Korea Exchange Talks Top-Down Approach to Blockchain Innovation

Pete Rizzo
May 12, 2016 at 16:29 UTC
Updated May 13, 2016 at 16:06 UTC
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Though major stock exchanges in London and New York have garnered the lion’s share of major media headlines, their peers internationally are moving at a similar pace to investigate the potential of blockchain tech.

The Korea Exchange (KRX), South Korea’s only securities exchange, for example, announced it was moving to develop an over-the-counter (OTC) trading platform using the technology in February, a decision that could open the company up to entirely new markets if eventually launched.

According to Changjin Lee, head of IT strategy planning at KRX, the project isn’t simply a response to international competitors. Lee indicated that KRX has been studying the technology since early 2015, and that the decision to start working on implementations came from the highest levels of the organization.

Lee told CoinDesk:

“Kyungsoo Choi, CEO of KRX, identified the importance and potentials of blockchain technology and ordered [the company] to find how to use that technology. After that, we decided to take action about the technology.”

Such a top-down approach to embracing innovation would appear to be uncommon, industry observers have asserted. Still, that’s not to say that KRX isn’t using similar tactics to peers such as Nasdaq, the London Stock Exchange and around 10 firms globally.

Lee said, for instance, that KRX has convened a blockchain task force that encompasses individuals working across the organization. This includes representatives from clearing and settlement, general strategy, and Lee’s group, IT.

KRX, Lee said, is even in the early stages of reaching out to to relevant members of South Korea’s financial system, including the Korea Securities Depository, the country’s central securities depository (CSD) in a bid to expand its efforts.

Lee further revealed the exchange has set up an internal task force that meets periodically, but irregularly, providing members of the company with “guidance and solutions” centered on the emerging technology.

“It is surveying technical trend of blockchain, use cases, considering how to apply blockchain into KRX information systems, and collaborating with other organizations,” he said.

Electing OTC trading

KRX is also not alone in seeking to leverage the technology to move its operations into new markets. For example, BNP Paribas is seeking to determine how it might create a crowdfunding platform based on blockchain, a move that would extend its business lines.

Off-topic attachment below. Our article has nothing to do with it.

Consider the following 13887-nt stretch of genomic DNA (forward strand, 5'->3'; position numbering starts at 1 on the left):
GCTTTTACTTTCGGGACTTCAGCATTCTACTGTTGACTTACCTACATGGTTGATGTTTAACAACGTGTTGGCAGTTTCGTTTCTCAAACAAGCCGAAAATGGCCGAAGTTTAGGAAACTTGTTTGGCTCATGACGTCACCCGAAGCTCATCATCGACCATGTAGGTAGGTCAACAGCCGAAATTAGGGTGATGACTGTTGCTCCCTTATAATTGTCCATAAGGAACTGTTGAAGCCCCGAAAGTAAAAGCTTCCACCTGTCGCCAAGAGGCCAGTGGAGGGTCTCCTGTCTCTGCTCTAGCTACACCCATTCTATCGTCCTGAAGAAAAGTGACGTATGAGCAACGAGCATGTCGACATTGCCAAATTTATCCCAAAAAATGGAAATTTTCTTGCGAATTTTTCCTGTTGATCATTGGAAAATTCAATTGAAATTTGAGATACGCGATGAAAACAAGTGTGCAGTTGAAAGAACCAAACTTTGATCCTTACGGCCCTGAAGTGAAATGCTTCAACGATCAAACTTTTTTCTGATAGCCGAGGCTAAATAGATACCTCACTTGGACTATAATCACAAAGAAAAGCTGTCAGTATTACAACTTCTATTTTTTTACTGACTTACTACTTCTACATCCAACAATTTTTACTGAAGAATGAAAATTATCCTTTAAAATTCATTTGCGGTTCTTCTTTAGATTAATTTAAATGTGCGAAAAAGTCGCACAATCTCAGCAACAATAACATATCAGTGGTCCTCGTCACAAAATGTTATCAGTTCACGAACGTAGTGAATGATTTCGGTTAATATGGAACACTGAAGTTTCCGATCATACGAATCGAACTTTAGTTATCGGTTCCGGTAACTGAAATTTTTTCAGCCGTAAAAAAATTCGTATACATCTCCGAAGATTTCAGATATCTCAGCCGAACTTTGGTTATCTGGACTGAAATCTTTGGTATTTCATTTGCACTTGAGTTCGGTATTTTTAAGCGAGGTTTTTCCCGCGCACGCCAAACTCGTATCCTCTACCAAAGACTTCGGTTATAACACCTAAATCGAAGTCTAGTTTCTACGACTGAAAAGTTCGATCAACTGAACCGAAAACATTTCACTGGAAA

Lee explained that using blockchain in the OTC markets would primarily enable KRX to offer investors “more convenient and faster services” by filling a gap in current market services.

This would be plugged by the KRX Private Market, a new effort that the company aims to build in collaboration with local blockchain startups.

“KRX is aiming at providing services in the private market positioning in between K-OTC and K-OTCBB,” Lee said, referring to South Korea’s platform for unlisted stocks and the computer system that provides price quotes for these assets.

Lee explained that the Korea Financial Investment Association, a regional self-regulatory organization, now operates both K-OTC and its bulletin board service (K-OTCBB), but that bids and offers are executed on the systems differently.

“In K-OTC Market, orders are executed automatically by trading systems, but K-OTCBB only provides bulletin board service, where bids and offers are manually executed,” he explained.

KRX has indicated it believes this will ease the ability of market participants to find partners while cutting costs. The decision comes after the exchange similarly moved into clearing OTC derivatives trades in 2014.

Collaborative approach

To integrate the technology more broadly into those capital markets, however, Lee said more collaboration will be needed among participants on R&D and proofs-of-concept, though he didn’t hint at what projects could emerge.

As for KRX’s thesis on the technology, Lee said that the exchange sees the potential for use cases to develop that leverage both shared, distributed ledgers, as well as new digital assets that could be created and managed with the technology.

Such a dual approach comes as many financial institutions are scrutinizing this question, as shared ledgers or messaging environments have generally proved more actionable for incumbents.

KRX, like many other existing financial institutions, he said, won’t be looking to interact with any public blockchains as part of services it launches – at least, yet.

“Because of the public blockchain’s limitations in financial market such as securities, KRX is considering private or hybrid blockchain for adopting the technology,” he continued.

Lee said KRX plans to reach out to other market stakeholders and local governments as it continues pursuing blockchain applications.

Lee concluded:

“Collaboration among market participants is essential.”

South Korean won image via Shutterstock

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